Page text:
by Mitch Kokai
Senior Political Analyst, John Locke Foundation
I believe three things at the same time. First, Donald Trump should have voluntarily produced his tax returns years ago. Second, the law Democrats are using to demand production of Trump’s returns — which grants the chairman of the House Ways and Means Committee the right to see the returns of any American taxpayer — is overbroad and vulnerable to abuse. And third, the lawsuit Trump has just filed in hopes of repelling that demand is both frivolous and (to the extent the courts pay it any mind) dangerous to our constitutional system of checks and balances.
The core problem with Trump’s lawsuit is clear: It defies Congress’s inherent investigative authority by defining Congress’s “legislative sphere” so narrowly that it would prohibit Congress from meaningfully investigating the president. Moreover, it argues, “‘Oversight’ and ‘transparency,’ in a vacuum, are not legitimate legislative purposes that can justify subpoenaing a private citizen.”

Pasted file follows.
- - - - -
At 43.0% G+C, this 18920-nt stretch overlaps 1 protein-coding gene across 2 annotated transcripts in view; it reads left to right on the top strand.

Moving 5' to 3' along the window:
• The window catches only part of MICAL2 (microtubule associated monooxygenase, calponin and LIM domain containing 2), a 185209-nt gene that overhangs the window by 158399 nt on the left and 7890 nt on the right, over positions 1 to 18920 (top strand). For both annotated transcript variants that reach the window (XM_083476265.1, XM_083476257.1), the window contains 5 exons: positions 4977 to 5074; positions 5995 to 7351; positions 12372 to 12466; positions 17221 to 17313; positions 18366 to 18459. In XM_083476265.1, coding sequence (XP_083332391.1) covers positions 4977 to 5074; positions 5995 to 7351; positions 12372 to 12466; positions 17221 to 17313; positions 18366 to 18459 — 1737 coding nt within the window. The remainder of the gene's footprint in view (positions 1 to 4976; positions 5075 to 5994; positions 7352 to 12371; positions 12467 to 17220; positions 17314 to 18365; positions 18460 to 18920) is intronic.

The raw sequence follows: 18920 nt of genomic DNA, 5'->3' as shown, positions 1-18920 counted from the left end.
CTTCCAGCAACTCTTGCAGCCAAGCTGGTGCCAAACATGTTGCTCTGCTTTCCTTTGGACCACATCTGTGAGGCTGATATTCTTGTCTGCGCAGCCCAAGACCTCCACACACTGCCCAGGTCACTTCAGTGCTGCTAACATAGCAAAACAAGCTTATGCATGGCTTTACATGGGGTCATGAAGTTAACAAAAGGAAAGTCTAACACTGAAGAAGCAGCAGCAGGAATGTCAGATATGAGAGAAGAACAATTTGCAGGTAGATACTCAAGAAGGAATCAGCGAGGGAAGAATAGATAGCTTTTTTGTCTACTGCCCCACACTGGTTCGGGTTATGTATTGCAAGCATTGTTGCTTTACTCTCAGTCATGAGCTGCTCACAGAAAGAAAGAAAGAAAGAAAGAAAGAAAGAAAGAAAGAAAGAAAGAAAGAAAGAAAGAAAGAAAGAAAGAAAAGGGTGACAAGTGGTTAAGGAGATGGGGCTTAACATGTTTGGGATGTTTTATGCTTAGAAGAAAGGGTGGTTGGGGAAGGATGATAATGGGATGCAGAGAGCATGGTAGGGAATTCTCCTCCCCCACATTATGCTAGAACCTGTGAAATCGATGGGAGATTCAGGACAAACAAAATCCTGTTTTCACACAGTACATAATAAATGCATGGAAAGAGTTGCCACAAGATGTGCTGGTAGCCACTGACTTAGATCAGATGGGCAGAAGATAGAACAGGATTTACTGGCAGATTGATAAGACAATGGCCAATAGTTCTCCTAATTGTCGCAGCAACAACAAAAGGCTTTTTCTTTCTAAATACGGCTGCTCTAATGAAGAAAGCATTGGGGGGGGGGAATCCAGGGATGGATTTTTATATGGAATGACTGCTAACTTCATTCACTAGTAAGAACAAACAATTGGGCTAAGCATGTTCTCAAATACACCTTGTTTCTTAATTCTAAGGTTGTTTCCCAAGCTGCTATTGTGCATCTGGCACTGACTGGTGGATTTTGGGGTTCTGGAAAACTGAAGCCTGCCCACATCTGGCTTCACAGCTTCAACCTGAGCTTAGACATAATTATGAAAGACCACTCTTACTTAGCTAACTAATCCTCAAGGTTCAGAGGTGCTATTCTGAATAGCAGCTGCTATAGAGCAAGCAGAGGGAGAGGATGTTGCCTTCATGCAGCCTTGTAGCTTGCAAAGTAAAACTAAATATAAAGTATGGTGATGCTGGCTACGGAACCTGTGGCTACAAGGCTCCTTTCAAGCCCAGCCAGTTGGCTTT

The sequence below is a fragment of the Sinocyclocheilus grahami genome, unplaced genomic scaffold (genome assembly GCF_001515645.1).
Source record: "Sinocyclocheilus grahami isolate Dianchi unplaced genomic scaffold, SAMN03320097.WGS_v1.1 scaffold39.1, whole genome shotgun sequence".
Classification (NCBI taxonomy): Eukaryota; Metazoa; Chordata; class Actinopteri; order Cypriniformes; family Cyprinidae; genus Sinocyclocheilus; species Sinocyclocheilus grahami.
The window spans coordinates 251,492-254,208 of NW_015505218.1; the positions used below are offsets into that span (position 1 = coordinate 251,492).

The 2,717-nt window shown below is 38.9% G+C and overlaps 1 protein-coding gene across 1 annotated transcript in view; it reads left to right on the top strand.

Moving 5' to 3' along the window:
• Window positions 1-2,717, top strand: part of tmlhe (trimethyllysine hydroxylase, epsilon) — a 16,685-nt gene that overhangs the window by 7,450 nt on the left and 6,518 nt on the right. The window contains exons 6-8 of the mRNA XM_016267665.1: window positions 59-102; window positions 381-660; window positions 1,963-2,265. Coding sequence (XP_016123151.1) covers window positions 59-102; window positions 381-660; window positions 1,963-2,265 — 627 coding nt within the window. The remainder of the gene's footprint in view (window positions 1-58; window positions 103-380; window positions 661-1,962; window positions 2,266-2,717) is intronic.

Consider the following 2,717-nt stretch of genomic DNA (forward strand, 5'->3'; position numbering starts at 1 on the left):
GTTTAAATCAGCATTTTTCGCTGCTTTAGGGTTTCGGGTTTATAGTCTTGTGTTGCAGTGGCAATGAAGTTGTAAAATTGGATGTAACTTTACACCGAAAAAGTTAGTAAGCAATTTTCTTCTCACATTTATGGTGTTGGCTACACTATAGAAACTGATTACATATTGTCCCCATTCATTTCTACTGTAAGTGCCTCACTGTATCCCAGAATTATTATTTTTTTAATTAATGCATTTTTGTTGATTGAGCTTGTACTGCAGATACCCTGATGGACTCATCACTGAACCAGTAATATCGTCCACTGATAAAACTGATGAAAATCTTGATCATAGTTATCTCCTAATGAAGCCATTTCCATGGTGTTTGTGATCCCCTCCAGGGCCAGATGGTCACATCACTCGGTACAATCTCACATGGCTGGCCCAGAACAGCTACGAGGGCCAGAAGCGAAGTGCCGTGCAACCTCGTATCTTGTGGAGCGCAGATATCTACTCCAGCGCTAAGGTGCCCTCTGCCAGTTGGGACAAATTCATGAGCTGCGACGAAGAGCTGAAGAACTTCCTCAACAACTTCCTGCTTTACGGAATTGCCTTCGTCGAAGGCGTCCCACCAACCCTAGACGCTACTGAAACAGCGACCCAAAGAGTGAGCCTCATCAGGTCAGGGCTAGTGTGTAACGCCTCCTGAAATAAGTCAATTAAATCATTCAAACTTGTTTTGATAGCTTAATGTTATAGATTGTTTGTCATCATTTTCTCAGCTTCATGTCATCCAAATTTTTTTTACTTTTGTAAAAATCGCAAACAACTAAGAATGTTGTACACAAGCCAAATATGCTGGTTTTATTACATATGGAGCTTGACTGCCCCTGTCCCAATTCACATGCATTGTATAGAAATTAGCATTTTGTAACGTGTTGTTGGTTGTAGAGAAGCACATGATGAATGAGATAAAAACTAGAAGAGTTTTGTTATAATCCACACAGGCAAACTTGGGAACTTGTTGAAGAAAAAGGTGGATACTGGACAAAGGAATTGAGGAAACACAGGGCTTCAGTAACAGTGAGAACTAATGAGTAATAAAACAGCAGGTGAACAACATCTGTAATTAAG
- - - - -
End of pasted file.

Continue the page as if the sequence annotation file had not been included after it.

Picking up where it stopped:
But wait. Didn’t we just finish a multi-year national ordeal during which Donald Trump’s defenders consistently argued that investigation of the executive branch was a legislative function — i.e. that it was ridiculous for the executive branch to “investigate itself,” and it was ridiculous for anyone to believe that the president could obstruct justice if he tried to impede or supervise that probe, because the investigators worked for him?
Yes, yes we did. So it strains credulity for those same folks, when Congress launches such an investigation — empowered, in this case, by a specific statute that grants it the ability to see Trump’s returns and by an enormous reservoir of inherent authority through its lawmaking and impeachment powers — to turn around and argue that it’s acting as “law enforcement,” and law enforcement is exclusively the president’s responsibility.